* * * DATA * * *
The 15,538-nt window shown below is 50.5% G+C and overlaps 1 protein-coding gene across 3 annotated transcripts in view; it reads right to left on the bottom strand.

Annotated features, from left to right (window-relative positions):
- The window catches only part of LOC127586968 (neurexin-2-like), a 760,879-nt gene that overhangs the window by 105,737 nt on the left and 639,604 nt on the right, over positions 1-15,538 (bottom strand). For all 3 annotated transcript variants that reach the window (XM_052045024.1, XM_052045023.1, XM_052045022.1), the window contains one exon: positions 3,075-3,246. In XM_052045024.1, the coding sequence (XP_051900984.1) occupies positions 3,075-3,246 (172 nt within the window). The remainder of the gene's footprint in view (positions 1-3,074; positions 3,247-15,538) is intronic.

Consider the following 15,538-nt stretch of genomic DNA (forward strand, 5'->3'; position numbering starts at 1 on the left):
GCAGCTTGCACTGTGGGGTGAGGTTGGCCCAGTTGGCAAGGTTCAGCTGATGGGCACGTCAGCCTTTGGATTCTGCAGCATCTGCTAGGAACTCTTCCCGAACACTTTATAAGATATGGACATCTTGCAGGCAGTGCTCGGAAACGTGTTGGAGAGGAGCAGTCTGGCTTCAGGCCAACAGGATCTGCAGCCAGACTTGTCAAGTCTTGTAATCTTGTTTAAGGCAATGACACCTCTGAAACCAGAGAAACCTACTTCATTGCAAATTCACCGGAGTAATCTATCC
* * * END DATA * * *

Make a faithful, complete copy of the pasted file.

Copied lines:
The 15,538-nt window shown below is 50.5% G+C and overlaps 1 protein-coding gene across 3 annotated transcripts in view; it reads right to left on the bottom strand.

Annotated features, from left to right (window-relative positions):
- The window catches only part of LOC127586968 (neurexin-2-like), a 760,879-nt gene that overhangs the window by 105,737 nt on the left and 639,604 nt on the right, over positions 1-15,538 (bottom strand). For all 3 annotated transcript variants that reach the window (XM_052045024.1, XM_052045023.1, XM_052045022.1), the window contains one exon: positions 3,075-3,246. In XM_052045024.1, the coding sequence (XP_051900984.1) occupies positions 3,075-3,246 (172 nt within the window). The remainder of the gene's footprint in view (positions 1-3,074; positions 3,247-15,538) is intronic.

Consider the following 15,538-nt stretch of genomic DNA (forward strand, 5'->3'; position numbering starts at 1 on the left):
GCAGCTTGCACTGTGGGGTGAGGTTGGCCCAGTTGGCAAGGTTCAGCTGATGGGCACGTCAGCCTTTGGATTCTGCAGCATCTGCTAGGAACTCTTCCCGAACACTTTATAAGATATGGACATCTTGCAGGCAGTGCTCGGAAACGTGTTGGAGAGGAGCAGTCTGGCTTCAGGCCAACAGGATCTGCAGCCAGACTTGTCAAGTCTTGTAATCTTGTTTAAGGCAATGACACCTCTGAAACCAGAGAAACCTACTTCATTGCAAATTCACCGGAGTAATCTATCC